November 3 2016
featuring Jillian Kay Melchior
The Independent Women’s Forum (IWF) and the Network of Enlightened Women (NeW) argue in a new joint report that fostering competition among universities and removing government red tape are among the best ways to help millennial women succeed.
“Colleges and universities should compete to provide value to students and offer opportunities to learn and earn degrees at reasonable prices,” the groups assert in Working for Young Women. “Student loan providers should also be able to compete to offer people better deals and greater value, and other lending paradigms should also be allowed to emerge.”
The report identifies an overabundance of government involvement as the primary driver of spiraling higher education costs, pointing out that government subsidies have only exacerbated the problem.
Although many college and university officials defend government subsidies as a necessity for students, the report argues that in reality, “school administrators see these subsidies as an opportunity to increase prices and capture these new resources.”
As government aid has increased, the report explains, higher demand has led to increased tuition costs, which provoke calls for further government aid and so forth in a “vicious cycle.”
The report shows that many politicians, conversely, believe the solution to rising tuition costs is increased government involvement. Bernie Sanders, for instance, supports making all higher education “free,” while Barack Obama supports making community college “free.”
The report points out, however, that making college free through government subsidies does two very negative things: it removes accountability and raises taxes.
“While proposals to make college tuition-free may be well-intended, the reality is that these plans would destroy the important incentives that help students make responsible decisions and hold colleges accountable to their customers,” the report states.
While tuition-free education will increase enrollment, there would not necessarily be a corresponding increase in graduation rates, because when there is no tuition cost, there is no cost to taking classes and then dropping out, encouraging people to enroll even if they are not sure whether they will get anything out of it, the report explains, arguing that this leads to poor investment by the government.
Moreover, even if tuition were “free,” taxes would have to increase to pay for it, a negative externality that the report contends is a major contributor to the trend of high taxes in the countries that offer tuition-free college.
After determining that adding student aid and creating tuition free college does more harm than good, IWF and NeW set forth economic plans designed to be more beneficial to students, such as holding colleges accountable for bad loans, encouraging competition among colleges, and “getting government out of the lending business.”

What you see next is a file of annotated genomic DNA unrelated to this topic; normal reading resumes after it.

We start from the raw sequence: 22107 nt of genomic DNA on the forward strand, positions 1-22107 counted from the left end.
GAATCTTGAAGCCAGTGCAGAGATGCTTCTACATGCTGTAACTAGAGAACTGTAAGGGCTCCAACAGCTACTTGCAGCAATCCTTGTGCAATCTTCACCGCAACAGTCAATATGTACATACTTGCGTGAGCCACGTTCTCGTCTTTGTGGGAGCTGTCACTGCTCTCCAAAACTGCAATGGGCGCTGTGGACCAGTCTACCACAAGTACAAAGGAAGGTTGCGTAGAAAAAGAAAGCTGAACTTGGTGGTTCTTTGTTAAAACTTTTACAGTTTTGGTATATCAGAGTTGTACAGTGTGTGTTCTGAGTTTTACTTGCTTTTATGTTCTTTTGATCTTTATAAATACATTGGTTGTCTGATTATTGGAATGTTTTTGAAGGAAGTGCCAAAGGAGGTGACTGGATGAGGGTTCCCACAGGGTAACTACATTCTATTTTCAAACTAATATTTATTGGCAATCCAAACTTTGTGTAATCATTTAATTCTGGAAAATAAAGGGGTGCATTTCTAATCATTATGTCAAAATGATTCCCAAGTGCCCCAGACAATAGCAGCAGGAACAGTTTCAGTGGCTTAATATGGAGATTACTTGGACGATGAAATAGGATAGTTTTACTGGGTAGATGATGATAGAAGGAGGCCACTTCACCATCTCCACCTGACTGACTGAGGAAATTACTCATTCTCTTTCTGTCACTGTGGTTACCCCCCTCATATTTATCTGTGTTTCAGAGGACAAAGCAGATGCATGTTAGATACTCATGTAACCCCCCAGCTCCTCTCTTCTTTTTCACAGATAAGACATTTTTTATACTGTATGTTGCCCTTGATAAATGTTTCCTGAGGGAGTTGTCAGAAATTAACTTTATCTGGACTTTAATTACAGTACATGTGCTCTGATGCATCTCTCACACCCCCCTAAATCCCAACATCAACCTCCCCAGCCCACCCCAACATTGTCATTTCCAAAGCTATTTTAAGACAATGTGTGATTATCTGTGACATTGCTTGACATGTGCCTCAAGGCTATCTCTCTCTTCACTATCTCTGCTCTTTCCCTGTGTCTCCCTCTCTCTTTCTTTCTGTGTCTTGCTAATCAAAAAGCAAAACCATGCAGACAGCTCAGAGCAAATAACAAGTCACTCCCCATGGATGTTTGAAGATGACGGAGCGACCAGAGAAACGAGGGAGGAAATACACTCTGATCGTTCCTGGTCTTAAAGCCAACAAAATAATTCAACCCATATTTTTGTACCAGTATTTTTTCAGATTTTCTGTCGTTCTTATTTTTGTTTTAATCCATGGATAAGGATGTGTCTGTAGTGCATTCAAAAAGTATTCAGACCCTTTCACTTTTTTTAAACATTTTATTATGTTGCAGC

To hold colleges accountable, the report suggests that they share the burden of loans that fall into default, arguing that this would encourage the colleges to act more prudently when accepting students for enrollment.
To increase competition and decrease student cost, the report proposes that all schools that receive public funds should allow students to access educational material online, as well as offer credit to students who can demonstrate mastery of a subject in independent assessments.
The report also asserts that “the government has no business managing student loans,” reasoning that the lack of competition and profit motive in the public sector not only produces inefficiency and discourages innovation, but also exposes taxpayers to unnecessary risk.
“Naturally, private companies (which would bear the risk related to each loan) would seek innovative ways to serve all sorts of student borrowers,” the report notes. “The government simply can’t provide that individualized level of customer service, and should bow out of the student loan business, returning this industry to the private sector.”
However, the report also points out that a key element in helping future college graduates is creating an economy in which they can find jobs and not have to pay excruciatingly high taxes.
“Policymakers should put economic reforms in place to foster a strong job market so that wages will increase, allowing more youth to pay back their loans in a more timely fashion,” it states. “These reforms include rolling back costly and needless workplace regulations (such as the Affordable Care Act’s mandate that employers provide health insurance), and increasing businesses’ access to working capital through financial reforms.”